Sideshows aside, I think Churches are actually responsible for creating this pilgrimage-mentality. They have become complicit in the belief that, if you only connect with the cross of Christ once a year, it better be on Easter. They hope to hook some people into regular attendance, which might happen occasionally; and maybe some souls will even be saved. By-and-large, however, when all the wooing is over, there isn’t much return on the investment. Once-a year-pew sitters are hard to change, especially when the message is focused on the freebies, both physical and spiritual. The message of the cross becomes one of “seeker-friendly” convenience during most Easter services. It doesn’t have to be a prize-festooned extravaganza to cheapen the message of the cross. Just let the visitors know nothing is expected, that grace gets them off the hook, and hopefully they will come around next time. It makes you feel good to know that marginal Christians choose your church for their rare appearances.

No matter what the time of year, churches continue to make attendance a primary focus at the expense of Christ. The list of gimmicks never ends, ranging from Hot-Rod Sundays to personal finance workshops and even free carnival rides in the church parking lot. What message is the world hearing? Churches will do almost anything to get people to attend. It’s become a popularity contest. Yet Jesus wasn’t concerned about his popularity. He knowingly said and did things that would turn the crowds away. On one occasion Jesus fed a multitude, but when the people realized he wasn’t just a meal ticket (or a raffle ticket), they lost interest and left. They just walked away, and Jesus let them.  He didn’t even do follow-up visits on their front porches Tuesday evening. Knowing this, why do churches go to such extremes to please the masses and get warm bodies in the pews? Jesus was more likely to turn people away because what they sought was not in line with the kingdom.

Jesus answered, “I tell you the truth, you are looking for me, not because you saw miraculous signs but because you ate the loaves and had your fill. (John 6:26 NIV)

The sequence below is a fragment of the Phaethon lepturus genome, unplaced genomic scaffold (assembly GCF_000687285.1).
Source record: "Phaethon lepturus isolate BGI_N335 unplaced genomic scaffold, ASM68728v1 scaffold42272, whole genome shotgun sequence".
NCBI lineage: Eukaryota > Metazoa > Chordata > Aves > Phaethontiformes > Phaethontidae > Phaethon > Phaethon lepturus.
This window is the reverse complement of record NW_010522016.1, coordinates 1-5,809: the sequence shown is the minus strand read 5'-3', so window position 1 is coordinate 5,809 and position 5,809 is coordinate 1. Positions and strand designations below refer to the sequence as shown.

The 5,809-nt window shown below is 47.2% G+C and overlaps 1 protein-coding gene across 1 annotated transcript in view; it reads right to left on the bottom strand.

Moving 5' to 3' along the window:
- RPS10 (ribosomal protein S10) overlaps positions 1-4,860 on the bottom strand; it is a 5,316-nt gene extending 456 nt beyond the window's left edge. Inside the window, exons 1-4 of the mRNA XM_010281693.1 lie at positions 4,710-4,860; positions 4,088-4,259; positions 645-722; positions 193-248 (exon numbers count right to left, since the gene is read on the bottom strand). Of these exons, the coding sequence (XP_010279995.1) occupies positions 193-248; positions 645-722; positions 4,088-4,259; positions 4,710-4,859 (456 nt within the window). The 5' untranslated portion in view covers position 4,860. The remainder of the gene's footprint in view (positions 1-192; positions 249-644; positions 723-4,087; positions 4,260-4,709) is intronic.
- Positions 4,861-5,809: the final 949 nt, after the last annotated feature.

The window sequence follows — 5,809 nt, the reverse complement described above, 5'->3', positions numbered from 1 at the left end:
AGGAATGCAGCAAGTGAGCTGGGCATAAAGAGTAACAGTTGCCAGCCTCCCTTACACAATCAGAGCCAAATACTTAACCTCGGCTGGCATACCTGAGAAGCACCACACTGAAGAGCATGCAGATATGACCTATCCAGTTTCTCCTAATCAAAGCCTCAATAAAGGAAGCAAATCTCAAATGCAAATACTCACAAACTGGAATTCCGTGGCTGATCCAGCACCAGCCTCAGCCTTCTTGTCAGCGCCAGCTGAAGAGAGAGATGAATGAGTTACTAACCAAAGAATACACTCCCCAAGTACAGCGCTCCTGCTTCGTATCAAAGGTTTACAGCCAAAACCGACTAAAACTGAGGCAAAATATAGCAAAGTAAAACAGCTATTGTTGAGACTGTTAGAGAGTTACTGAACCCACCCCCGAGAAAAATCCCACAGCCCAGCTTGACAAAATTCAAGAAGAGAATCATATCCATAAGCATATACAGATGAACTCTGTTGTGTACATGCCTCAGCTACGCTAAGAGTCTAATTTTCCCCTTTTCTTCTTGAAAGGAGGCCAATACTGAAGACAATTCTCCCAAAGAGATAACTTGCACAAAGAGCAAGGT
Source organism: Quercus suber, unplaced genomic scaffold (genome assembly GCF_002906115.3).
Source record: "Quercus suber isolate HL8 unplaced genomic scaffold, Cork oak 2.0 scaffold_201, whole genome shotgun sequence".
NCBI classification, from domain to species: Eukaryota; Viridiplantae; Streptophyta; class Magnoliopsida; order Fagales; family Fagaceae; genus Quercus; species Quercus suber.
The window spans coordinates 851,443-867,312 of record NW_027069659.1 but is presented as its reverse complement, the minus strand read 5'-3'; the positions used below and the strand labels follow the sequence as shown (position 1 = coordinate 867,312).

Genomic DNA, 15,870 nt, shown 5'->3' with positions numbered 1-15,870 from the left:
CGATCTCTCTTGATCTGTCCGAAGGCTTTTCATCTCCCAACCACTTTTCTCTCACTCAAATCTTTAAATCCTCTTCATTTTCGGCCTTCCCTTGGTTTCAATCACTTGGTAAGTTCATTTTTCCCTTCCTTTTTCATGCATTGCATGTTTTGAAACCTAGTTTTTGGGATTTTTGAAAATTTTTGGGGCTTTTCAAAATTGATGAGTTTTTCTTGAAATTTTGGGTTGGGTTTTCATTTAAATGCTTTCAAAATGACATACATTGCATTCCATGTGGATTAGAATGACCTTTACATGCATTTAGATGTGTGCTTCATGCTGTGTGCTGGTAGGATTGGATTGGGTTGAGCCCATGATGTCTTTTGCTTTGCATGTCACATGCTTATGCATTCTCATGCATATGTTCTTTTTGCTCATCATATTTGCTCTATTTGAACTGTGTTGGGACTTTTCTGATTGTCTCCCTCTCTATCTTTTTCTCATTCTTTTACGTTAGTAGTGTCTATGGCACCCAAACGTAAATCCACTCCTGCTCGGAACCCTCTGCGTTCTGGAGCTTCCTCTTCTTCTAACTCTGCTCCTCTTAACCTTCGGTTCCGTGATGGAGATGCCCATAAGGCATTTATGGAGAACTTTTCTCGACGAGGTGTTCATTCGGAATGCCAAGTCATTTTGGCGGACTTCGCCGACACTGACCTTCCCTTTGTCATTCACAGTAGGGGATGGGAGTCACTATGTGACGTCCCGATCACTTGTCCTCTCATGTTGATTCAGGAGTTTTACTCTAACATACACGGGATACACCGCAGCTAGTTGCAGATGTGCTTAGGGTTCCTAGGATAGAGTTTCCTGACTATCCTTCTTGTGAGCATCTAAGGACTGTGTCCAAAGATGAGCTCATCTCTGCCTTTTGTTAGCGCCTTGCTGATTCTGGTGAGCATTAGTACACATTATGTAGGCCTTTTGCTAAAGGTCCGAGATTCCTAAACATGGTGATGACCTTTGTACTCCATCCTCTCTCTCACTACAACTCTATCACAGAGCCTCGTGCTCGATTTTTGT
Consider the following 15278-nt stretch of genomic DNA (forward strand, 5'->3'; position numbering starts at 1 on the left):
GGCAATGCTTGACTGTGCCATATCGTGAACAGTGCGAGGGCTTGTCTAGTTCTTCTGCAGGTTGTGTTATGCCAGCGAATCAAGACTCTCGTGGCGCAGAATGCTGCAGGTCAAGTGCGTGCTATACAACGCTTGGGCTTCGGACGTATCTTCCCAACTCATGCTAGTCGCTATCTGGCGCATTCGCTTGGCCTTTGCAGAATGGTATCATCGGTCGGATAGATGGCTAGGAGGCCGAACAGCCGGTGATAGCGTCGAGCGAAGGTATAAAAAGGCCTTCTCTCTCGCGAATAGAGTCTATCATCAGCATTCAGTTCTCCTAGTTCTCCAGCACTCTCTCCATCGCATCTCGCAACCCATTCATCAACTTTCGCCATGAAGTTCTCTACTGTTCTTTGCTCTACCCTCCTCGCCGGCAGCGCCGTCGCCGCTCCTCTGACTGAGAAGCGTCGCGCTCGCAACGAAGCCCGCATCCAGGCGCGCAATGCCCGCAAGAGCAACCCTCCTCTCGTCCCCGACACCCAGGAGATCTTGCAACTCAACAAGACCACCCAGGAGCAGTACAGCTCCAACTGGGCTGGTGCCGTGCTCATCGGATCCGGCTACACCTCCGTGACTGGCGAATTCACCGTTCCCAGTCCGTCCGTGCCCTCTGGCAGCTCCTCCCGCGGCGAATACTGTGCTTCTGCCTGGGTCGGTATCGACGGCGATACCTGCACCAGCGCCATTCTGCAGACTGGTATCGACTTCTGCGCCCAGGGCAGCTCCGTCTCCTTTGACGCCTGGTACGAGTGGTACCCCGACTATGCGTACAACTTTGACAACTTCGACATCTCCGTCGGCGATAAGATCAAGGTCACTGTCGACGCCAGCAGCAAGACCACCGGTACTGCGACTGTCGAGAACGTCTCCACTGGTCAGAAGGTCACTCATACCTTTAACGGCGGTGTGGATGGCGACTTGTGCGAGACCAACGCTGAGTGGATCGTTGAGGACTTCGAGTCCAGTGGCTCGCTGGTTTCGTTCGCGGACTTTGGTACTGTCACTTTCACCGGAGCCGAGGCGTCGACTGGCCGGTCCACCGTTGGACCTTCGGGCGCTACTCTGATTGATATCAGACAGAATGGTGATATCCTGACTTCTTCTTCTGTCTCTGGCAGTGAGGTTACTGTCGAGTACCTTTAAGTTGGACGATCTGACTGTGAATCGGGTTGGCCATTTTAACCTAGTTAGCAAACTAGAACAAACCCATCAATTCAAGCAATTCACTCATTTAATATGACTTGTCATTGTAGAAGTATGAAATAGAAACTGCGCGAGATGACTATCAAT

Then Jesus had some hard things to say…

From this time many of his disciples turned back and no longer followed him. (John 6:66, NIV)

Jesus spoke the truth. He let the crowd know their reason for coming had no value. Not very seeker friendly when you think about it. Many of today’s churches are striving to do just the opposite by appealing to the carnal desires as a bait-and-switch. The only switch will be when the crowd gets their fill and walks away.

The Passover Bunny doesn’t exist. You cannot take a sacrificial lamb, pour out its blood and then decorate it with chocolate eggs and Easter Lillies. If the first connection to the crowd is aimed at their belly or their greed, how do you proceed to spiritual things without losing them? If the message the world is hearing is that Christianity is so boring and unfulfilling that you have to dress it up with gameshow prizes, how do you reverse that mindset?

You don’t.

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  1. Wow. Leaves me speechless. Can’t believe it.

    What do you think is the right way to celebrate the resurrection? Would you even set aside a day?

    That bunny makes me just wanna cuddle! 🙂

  2. oops..er…bunny-sheep or whatever.

  3. I think it’s fine to set aside a day. It’s also fine to not observe any particular day.